From watching my 11 fellow team members go about their jobs interchangeably and seemlessly, I realize that this summer had slowly become the best professional development I could have ever asked for. In order to justify the credit union’s belief in what they seemed to see inside my own personality, I learn quickly to become that very person they think they’re getting when they hired me. It is virtually impossible not to internalize their overriding memes towards outstanding member service.
Still, honestly, at times, it seems, as if the members view us less as an assistance, and more of an obstacle. For instance, there was one member, dressed for that night’s Dodger game, in cap and dark sunglasses, visibly irritated when I have to ask him for his ID when he asks for several hundred dollars out of his account. There are other members who come to any of the teller windows, tossing their driver’s license and member cards into our trays. Another member brings his son to my teller window with dollars so folded and bent that we have to manually, rather than electronically, deposit them into our vault that night.
We say nothing throughout this, because it would be commenting upon the unexplainable.
But even more striking to me is the ringside seat we are given to member’s daily financial struggles.
Several mothers routinely come in to withdraw the small amounts in their children’s accounts, juggling what she can to just to get through the week.
I see teachers and classified school district employees, slowly empty their summer saver accounts, even though we’re nowhere near the end of August.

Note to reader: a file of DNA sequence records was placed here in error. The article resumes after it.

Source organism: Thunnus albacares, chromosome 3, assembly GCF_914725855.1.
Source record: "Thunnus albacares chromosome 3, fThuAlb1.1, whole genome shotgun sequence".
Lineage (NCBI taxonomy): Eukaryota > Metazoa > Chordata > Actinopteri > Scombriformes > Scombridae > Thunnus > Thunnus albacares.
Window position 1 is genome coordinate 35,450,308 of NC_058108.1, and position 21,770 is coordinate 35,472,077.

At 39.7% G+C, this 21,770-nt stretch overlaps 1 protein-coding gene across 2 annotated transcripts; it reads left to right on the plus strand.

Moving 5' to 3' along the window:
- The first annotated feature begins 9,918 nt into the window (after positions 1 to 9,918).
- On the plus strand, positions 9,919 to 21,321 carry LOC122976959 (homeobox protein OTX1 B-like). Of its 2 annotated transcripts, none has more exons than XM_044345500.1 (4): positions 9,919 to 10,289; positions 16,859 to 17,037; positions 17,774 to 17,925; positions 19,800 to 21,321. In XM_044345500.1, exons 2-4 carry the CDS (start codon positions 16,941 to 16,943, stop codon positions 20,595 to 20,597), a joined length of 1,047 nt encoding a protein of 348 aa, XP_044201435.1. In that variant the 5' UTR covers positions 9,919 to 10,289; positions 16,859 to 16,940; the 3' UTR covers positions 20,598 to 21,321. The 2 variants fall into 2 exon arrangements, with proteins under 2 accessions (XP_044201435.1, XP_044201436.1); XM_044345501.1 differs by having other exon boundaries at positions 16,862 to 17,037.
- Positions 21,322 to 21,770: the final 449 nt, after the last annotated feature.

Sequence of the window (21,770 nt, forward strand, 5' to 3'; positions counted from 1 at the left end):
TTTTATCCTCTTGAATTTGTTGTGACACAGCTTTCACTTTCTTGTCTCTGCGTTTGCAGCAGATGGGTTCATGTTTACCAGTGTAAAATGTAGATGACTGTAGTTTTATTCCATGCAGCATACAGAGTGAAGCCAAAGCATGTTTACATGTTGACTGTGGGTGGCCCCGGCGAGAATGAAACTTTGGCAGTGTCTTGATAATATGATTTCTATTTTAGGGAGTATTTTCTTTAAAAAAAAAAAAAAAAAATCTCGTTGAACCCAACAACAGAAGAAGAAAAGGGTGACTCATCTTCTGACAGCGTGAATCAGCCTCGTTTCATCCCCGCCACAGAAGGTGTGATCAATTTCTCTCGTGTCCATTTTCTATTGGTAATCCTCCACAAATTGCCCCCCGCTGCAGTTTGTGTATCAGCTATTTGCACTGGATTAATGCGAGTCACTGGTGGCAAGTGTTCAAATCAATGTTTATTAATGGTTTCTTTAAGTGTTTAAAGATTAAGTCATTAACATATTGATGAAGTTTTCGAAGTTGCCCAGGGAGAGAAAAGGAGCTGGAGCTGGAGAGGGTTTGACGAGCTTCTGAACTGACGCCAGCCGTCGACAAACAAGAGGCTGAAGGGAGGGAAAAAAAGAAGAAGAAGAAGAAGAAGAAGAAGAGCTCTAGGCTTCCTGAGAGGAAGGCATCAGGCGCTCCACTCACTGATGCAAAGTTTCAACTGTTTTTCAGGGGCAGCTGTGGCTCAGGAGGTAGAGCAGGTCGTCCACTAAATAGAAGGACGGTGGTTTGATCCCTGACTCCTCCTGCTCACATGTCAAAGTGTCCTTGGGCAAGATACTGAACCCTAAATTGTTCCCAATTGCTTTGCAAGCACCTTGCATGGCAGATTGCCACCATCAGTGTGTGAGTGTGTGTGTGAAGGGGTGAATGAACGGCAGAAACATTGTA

I see the coin machine busy most days, as coins get converted into more liquid assets, often to just help a member get through to the end of the day or week.
I watch a member nearly break down, happy that I voluntarily reversed NSF fees on her checking account, because she needed to cash a $30 check the next day from a part time job that constitutes her sole source of income until the school year starts.
I see more than my share of cash advances on credit cards, or checking accounts slammed by NSF fees because some members fall prey to the storefront payday advance loans.
Another member comes in with a large check to deposit, out of line with her normal banking pattern. Before we up the funds on a 2-day hold, we learn that the large check is her severance pay. The member lost her job earlier in the day.
Several members come in with postdated checks written by their companies, because their companies lack the funds to pay them outright.
Finally, I hear another member blame all of these financial issues upon the influx of “illegal aliens” into California.
While all of these, and other, observations give me cause to comment, I keep them to myself. I am learning that in order to be a people person, it’s often best to say as little as possible.
But then there are those times when there are no words.
One day, I am working my window when a member comes in to make a large withdrawal after cashing a check. We talk for a moment, as she asks to put a note on her account that she’s traveling to North Carolina. The note is so that she can have unfettered access to her ATM card. She’s on her way to visit with her son’s military unit, about to return to Fort Bragg from Afghanistan.
She wants to pay her respects to them, to thank them.
It seems that early last year, her son, while on patrol as a gunner in an armored personnel carrier, was killed in action.
I wish I could find the words to say something.